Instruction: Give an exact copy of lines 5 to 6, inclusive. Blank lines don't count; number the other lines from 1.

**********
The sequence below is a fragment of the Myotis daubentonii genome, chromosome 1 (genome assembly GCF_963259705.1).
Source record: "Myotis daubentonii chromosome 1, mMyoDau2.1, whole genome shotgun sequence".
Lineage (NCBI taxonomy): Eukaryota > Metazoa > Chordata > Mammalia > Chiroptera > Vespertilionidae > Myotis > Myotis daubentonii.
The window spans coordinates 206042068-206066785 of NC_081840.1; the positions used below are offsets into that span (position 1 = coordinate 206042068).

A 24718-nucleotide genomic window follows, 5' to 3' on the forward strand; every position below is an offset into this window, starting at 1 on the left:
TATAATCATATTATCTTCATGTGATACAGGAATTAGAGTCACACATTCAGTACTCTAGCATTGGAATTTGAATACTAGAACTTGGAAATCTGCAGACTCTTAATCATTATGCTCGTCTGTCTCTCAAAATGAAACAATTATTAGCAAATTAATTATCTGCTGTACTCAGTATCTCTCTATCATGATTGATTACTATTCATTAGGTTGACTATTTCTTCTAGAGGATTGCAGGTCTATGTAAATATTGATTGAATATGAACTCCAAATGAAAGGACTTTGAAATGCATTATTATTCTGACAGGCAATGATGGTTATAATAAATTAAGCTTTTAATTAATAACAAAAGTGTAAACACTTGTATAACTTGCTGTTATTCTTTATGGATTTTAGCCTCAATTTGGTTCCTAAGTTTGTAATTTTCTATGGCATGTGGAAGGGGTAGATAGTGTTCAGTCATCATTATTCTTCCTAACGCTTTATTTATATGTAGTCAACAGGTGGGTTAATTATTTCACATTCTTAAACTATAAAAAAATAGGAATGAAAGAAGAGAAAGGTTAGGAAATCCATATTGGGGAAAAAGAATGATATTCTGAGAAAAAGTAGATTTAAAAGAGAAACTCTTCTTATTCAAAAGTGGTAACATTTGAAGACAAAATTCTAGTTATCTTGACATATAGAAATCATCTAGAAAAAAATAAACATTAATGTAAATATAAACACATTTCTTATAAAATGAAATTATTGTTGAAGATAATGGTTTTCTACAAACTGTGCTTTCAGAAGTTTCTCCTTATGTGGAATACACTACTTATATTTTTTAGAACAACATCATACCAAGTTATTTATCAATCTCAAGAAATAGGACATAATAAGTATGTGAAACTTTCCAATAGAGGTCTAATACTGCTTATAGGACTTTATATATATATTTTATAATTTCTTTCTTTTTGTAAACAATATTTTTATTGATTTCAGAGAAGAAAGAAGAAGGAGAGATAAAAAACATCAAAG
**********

A 24718-nucleotide genomic window follows, 5' to 3' on the forward strand; every position below is an offset into this window, starting at 1 on the left:
TATAATCATATTATCTTCATGTGATACAGGAATTAGAGTCACACATTCAGTACTCTAGCATTGGAATTTGAATACTAGAACTTGGAAATCTGCAGACTCTTAATCATTATGCTCGTCTGTCTCTCAAAATGAAACAATTATTAGCAAATTAATTATCTGCTGTACTCAGTATCTCTCTATCATGATTGATTACTATTCATTAGGTTGACTATTTCTTCTAGAGGATTGCAGGTCTATGTAAATATTGATTGAATATGAACTCCAAATGAAAGGACTTTGAAATGCATTATTATTCTGACAGGCAATGATGGTTATAATAAATTAAGCTTTTAATTAATAACAAAAGTGTAAACACTTGTATAACTTGCTGTTATTCTTTATGGATTTTAGCCTCAATTTGGTTCCTAAGTTTGTAATTTTCTATGGCATGTGGAAGGGGTAGATAGTGTTCAGTCATCATTATTCTTCCTAACGCTTTATTTATATGTAGTCAACAGGTGGGTTAATTATTTCACATTCTTAAACTATAAAAAAATAGGAATGAAAGAAGAGAAAGGTTAGGAAATCCATATTGGGGAAAAAGAATGATATTCTGAGAAAAAGTAGATTTAAAAGAGAAACTCTTCTTATTCAAAAGTGGTAACATTTGAAGACAAAATTCTAGTTATCTTGACATATAGAAATCATCTAGAAAAAAATAAACATTAATGTAAATATAAACACATTTCTTATAAAATGAAATTATTGTTGAAGATAATGGTTTTCTACAAACTGTGCTTTCAGAAGTTTCTCCTTATGTGGAATACACTACTTATATTTTTTAGAACAACATCATACCAAGTTATTTATCAATCTCAAGAAATAGGACATAATAAGTATGTGAAACTTTCCAATAGAGGTCTAATACTGCTTATAGGACTTTATATATATATTTTATAATTTCTTTCTTTTTGTAAACAATATTTTTATTGATTTCAGAGAAGAAAGAAGAAGGAGAGATAAAAAACATCAAAG